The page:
People say: “Free trade contributes to an overemphasis on destructive, monoculture cash-crop farming.” A superficial free trade argument would contend that if, say, coffee is the highest-priced product that a country can sell, then coffee is what it ought to grow, and if that means mere-survival wages for its coffee-pickers, well — things are tough all over. But the real question is, who decides what to grow and sell? Peasants with land of their own could grow varied crops for subsistence, or for trading in their local economy — or they could grow coffee for export. Given a choice, they would choose to grow what benefits them the most. But if they do not control the land, then they don’t have a choice. (It is also true that in many cases the profitability of these export crops is enhanced by subsidies afforded to the large planters: yet another form of protectionism.)
People say: “Free trade brings on uglification and westernization, steamrolling local cultures, destroying diversity.” But we must ask: is it free trade that does that, or the underlying economic distortions that funnel the benefits of trade into the hands of a few monopolists? Where wages are already very low, what chance is there for local, earth-friendly firms to compete with multinational badguys?
If the private sector cannot protect diversity — both biological and cultural — in the face of business pressures, then people look to government to do so. But governments everywhere are hard-pressed to generate revenue without destroying their tax bases — and this is especially true in developing nations. Talk about your race to the bottom! None of these underlying problems can be attributed to free trade. They are endemic to an economy in which abundant workers compete for scarce opportunities, forcing wages down across the board.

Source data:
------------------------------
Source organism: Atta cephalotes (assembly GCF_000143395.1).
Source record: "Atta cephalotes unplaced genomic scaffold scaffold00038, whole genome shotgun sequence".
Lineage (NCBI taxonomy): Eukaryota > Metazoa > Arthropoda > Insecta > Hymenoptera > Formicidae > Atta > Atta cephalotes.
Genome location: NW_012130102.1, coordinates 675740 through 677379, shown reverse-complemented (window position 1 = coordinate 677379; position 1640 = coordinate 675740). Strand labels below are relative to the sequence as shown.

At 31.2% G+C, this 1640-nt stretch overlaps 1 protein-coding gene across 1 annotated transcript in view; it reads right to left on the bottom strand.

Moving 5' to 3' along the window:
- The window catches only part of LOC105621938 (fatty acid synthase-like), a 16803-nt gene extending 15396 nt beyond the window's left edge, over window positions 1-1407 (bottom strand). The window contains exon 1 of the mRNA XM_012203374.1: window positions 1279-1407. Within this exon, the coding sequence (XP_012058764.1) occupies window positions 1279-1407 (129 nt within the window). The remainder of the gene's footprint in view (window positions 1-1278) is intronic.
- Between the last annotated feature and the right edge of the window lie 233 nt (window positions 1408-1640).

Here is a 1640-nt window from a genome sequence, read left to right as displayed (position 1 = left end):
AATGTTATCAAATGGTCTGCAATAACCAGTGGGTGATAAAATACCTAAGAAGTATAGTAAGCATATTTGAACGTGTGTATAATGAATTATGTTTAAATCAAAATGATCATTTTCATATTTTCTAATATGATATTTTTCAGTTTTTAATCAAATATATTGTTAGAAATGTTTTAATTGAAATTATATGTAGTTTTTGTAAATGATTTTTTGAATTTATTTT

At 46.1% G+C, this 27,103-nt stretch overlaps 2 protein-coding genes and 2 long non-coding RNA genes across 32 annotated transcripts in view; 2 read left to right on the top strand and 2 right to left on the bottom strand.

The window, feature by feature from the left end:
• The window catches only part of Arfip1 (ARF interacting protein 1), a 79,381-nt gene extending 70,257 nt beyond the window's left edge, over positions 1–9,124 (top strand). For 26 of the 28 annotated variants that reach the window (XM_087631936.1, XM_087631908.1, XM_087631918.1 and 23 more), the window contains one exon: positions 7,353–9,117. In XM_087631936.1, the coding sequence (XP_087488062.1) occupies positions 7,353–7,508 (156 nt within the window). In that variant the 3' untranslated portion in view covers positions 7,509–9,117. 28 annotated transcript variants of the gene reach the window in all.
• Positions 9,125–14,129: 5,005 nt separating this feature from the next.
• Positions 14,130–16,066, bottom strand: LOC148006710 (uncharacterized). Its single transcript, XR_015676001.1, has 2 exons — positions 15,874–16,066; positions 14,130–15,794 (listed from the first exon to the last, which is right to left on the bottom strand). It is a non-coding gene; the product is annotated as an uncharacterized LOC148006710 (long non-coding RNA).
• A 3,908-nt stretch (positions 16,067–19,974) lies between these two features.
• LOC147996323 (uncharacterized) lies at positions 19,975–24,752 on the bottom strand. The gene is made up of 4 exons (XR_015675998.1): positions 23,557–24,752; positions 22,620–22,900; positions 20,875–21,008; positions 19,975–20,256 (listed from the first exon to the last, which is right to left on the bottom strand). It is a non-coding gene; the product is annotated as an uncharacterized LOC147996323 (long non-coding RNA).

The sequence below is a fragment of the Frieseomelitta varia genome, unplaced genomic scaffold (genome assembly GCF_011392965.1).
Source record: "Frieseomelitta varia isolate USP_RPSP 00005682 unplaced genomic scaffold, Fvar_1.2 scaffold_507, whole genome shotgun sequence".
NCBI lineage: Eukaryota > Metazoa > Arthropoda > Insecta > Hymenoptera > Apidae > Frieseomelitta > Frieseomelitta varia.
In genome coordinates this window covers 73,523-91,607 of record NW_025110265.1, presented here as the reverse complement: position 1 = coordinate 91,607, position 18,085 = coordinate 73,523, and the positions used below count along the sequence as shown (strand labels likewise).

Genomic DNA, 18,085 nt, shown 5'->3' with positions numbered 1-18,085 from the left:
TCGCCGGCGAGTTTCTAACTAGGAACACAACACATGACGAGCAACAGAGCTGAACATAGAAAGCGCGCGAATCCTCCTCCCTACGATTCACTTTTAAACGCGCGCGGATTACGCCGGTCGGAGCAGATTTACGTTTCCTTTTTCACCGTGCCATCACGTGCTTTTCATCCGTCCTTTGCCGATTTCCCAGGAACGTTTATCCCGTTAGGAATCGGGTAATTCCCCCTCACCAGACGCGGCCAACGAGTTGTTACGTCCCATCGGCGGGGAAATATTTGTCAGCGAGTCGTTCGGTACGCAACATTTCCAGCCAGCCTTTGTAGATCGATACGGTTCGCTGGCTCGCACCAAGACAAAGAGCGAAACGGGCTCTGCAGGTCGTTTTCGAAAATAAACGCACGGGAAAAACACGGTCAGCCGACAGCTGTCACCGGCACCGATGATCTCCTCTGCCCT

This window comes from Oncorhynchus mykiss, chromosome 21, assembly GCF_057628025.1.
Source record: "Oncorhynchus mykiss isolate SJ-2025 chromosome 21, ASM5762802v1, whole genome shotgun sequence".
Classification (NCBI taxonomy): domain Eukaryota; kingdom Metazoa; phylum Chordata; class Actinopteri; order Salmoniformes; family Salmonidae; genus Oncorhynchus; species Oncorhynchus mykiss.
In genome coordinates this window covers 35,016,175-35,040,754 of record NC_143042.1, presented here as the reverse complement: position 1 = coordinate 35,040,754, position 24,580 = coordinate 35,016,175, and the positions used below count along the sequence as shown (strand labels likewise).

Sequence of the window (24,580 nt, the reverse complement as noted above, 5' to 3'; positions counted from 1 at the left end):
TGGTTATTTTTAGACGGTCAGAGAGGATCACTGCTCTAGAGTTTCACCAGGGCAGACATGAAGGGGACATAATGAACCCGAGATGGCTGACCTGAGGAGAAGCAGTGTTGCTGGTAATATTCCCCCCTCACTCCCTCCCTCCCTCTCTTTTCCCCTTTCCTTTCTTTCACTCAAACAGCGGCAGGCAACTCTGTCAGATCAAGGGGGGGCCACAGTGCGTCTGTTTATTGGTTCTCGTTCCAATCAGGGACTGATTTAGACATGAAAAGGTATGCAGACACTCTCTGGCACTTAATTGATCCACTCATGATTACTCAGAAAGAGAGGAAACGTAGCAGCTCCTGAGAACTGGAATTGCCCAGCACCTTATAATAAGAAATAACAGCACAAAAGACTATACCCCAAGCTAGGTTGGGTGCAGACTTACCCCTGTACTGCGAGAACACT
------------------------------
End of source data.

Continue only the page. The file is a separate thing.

People say: “Free Trade compromises national sovereignty.” This complaint is usually made in connection with safety and environmental regulations. Nations that desperately need investment and jobs are disinclined to provide adequate safety and environmental protection.
We must ask ourselves what national sovereignty really means. The first, biggest aspect of sovereignty is a nation’s control over its territory: its land. Yet virtually every nation in the world allows private individuals or corporations to own land! Not only that, various “trade” agreements place restrictions on how a nation can tax or otherwise regulate its sovereign land. A thief is a thief — whether he enjoys the stolen goods right next door, or across the sea. If a nation allows private interests to make off with profits gained from owning its land, hasn’t it already yielded the greater part of its sovereignty?
And finally, people say: “JOBS!” Here, anti-free traders really join forces with Luddites and flat-earthers. Over the years there have been a great many productivity enhancements, technological and social (what economists would call “improvements in physical and human capital”). Workers became as productive in eight-hour days as they once were in twelve. They managed to crank out widgets just as profitably even though their employers had to shell out to meet OSHA rules. Mexican peasants learned to make as round a tire as Union Members in Akron. What happened? It’s no great surprise. President Trump longs (and falsely promises) to bring back the halcyon “Great America” days of the 1950s. But what really happened is that the huge gains made by American workers between WWII and about 1973 were shown to be the exception, not the rule. Since the late 70s, wages in the US have fallen into step with the prevailing historical trend.
In the final analysis, defenders of free trade shouldn’t be ashamed — but neither should they make too much of it. In general, international trade confers social and economic benefits — just as do education, technology, efficient transportation and communication. But we must look elsewhere for the root causes of — and the solutions to — deepening poverty, and ecological crisis.